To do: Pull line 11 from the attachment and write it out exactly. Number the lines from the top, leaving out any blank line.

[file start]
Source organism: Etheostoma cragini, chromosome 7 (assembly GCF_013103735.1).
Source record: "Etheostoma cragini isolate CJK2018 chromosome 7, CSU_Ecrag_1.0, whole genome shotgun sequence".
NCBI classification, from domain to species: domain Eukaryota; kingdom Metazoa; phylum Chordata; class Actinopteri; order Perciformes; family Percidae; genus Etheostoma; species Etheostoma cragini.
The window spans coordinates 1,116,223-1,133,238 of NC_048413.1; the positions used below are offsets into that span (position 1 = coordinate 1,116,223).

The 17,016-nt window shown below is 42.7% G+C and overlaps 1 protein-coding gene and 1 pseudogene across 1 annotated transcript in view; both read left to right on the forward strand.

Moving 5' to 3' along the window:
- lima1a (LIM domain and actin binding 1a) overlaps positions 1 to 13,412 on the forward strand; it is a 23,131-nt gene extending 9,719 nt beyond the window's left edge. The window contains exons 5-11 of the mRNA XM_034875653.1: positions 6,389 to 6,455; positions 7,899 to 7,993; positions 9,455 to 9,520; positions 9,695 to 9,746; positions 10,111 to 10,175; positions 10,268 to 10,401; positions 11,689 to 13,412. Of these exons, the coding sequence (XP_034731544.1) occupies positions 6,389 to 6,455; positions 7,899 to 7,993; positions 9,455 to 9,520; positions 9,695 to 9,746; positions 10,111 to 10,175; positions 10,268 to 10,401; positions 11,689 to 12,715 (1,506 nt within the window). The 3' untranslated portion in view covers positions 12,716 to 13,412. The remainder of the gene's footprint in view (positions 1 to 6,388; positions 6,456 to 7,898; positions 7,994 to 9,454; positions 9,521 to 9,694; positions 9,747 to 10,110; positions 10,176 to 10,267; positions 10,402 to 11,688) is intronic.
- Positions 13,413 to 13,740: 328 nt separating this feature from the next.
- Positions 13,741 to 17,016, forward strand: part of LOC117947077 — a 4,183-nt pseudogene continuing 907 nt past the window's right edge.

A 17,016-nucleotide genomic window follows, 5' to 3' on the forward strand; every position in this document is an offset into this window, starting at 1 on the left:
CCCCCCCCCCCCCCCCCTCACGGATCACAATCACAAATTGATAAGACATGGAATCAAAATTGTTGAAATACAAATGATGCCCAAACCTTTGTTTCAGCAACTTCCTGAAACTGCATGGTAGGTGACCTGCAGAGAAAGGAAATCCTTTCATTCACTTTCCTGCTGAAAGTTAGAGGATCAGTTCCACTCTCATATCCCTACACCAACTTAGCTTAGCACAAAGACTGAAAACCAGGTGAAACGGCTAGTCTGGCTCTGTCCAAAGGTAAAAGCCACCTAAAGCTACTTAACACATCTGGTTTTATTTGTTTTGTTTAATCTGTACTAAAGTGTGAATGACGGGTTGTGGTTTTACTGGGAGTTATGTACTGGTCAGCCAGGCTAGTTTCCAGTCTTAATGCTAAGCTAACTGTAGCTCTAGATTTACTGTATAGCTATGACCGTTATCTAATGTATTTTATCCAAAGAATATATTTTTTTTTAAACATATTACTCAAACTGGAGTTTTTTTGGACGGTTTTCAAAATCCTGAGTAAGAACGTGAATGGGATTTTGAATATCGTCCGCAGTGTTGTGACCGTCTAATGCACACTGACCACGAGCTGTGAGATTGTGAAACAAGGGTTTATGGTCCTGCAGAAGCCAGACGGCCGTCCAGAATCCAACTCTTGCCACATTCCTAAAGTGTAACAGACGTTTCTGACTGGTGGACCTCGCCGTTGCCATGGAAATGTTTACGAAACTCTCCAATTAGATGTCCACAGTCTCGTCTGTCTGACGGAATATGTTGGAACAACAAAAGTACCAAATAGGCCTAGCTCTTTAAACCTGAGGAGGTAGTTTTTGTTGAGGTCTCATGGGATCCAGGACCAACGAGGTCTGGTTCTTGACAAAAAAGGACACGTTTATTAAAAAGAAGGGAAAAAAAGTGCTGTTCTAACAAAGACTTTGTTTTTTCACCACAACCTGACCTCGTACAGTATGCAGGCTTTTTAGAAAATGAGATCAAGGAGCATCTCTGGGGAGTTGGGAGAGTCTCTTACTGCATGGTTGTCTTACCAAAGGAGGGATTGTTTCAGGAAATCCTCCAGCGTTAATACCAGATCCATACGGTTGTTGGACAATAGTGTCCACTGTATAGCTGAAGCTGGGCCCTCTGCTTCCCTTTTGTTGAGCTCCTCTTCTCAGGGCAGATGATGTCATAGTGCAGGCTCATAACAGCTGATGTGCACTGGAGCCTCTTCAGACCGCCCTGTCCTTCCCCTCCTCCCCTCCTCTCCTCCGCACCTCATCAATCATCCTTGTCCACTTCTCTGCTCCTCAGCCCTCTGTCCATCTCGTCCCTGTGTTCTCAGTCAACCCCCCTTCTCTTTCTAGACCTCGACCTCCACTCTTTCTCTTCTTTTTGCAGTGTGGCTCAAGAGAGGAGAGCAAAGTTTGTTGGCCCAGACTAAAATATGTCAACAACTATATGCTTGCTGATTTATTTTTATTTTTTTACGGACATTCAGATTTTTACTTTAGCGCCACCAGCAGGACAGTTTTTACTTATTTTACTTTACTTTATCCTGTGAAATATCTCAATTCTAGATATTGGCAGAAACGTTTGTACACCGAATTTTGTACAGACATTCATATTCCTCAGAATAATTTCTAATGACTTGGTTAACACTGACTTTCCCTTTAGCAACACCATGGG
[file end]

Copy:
CCCCCCCCCCCCCCCCCTCACGGATCACAATCACAAATTGATAAGACATGGAATCAAAATTGTTGAAATACAAATGATGCCCAAACCTTTGTTTCAGCAACTTCCTGAAACTGCATGGTAGGTGACCTGCAGAGAAAGGAAATCCTTTCATTCACTTTCCTGCTGAAAGTTAGAGGATCAGTTCCACTCTCATATCCCTACACCAACTTAGCTTAGCACAAAGACTGAAAACCAGGTGAAACGGCTAGTCTGGCTCTGTCCAAAGGTAAAAGCCACCTAAAGCTACTTAACACATCTGGTTTTATTTGTTTTGTTTAATCTGTACTAAAGTGTGAATGACGGGTTGTGGTTTTACTGGGAGTTATGTACTGGTCAGCCAGGCTAGTTTCCAGTCTTAATGCTAAGCTAACTGTAGCTCTAGATTTACTGTATAGCTATGACCGTTATCTAATGTATTTTATCCAAAGAATATATTTTTTTTTAAACATATTACTCAAACTGGAGTTTTTTTGGACGGTTTTCAAAATCCTGAGTAAGAACGTGAATGGGATTTTGAATATCGTCCGCAGTGTTGTGACCGTCTAATGCACACTGACCACGAGCTGTGAGATTGTGAAACAAGGGTTTATGGTCCTGCAGAAGCCAGACGGCCGTCCAGAATCCAACTCTTGCCACATTCCTAAAGTGTAACAGACGTTTCTGACTGGTGGACCTCGCCGTTGCCATGGAAATGTTTACGAAACTCTCCAATTAGATGTCCACAGTCTCGTCTGTCTGACGGAATATGTTGGAACAACAAAAGTACCAAATAGGCCTAGCTCTTTAAACCTGAGGAGGTAGTTTTTGTTGAGGTCTCATGGGATCCAGGACCAACGAGGTCTGGTTCTTGACAAAAAAGGACACGTTTATTAAAAAGAAGGGAAAAAAAGTGCTGTTCTAACAAAGACTTTGTTTTTTCACCACAACCTGACCTCGTACAGTATGCAGGCTTTTTAGAAAATGAGATCAAGGAGCATCTCTGGGGAGTTGGGAGAGTCTCTTACTGCATGGTTGTCTTACCAAAGGAGGGATTGTTTCAGGAAATCCTCCAGCGTTAATACCAGATCCATACGGTTGTTGGACAATAGTGTCCACTGTATAGCTGAAGCTGGGCCCTCTGCTTCCCTTTTGTTGAGCTCCTCTTCTCAGGGCAGATGATGTCATAGTGCAGGCTCATAACAGCTGATGTGCACTGGAGCCTCTTCAGACCGCCCTGTCCTTCCCCTCCTCCCCTCCTCTCCTCCGCACCTCATCAATCATCCTTGTCCACTTCTCTGCTCCTCAGCCCTCTGTCCATCTCGTCCCTGTGTTCTCAGTCAACCCCCCTTCTCTTTCTAGACCTCGACCTCCACTCTTTCTCTTCTTTTTGCAGTGTGGCTCAAGAGAGGAGAGCAAAGTTTGTTGGCCCAGACTAAAATATGTCAACAACTATATGCTTGCTGATTTATTTTTATTTTTTTACGGACATTCAGATTTTTACTTTAGCGCCACCAGCAGGACAGTTTTTACTTATTTTACTTTACTTTATCCTGTGAAATATCTCAATTCTAGATATTGGCAGAAACGTTTGTACACCGAATTTTGTACAGACATTCATATTCCTCAGAATAATTTCTAATGACTTGGTTAACACTGACTTTCCCTTTAGCAACACCATGGG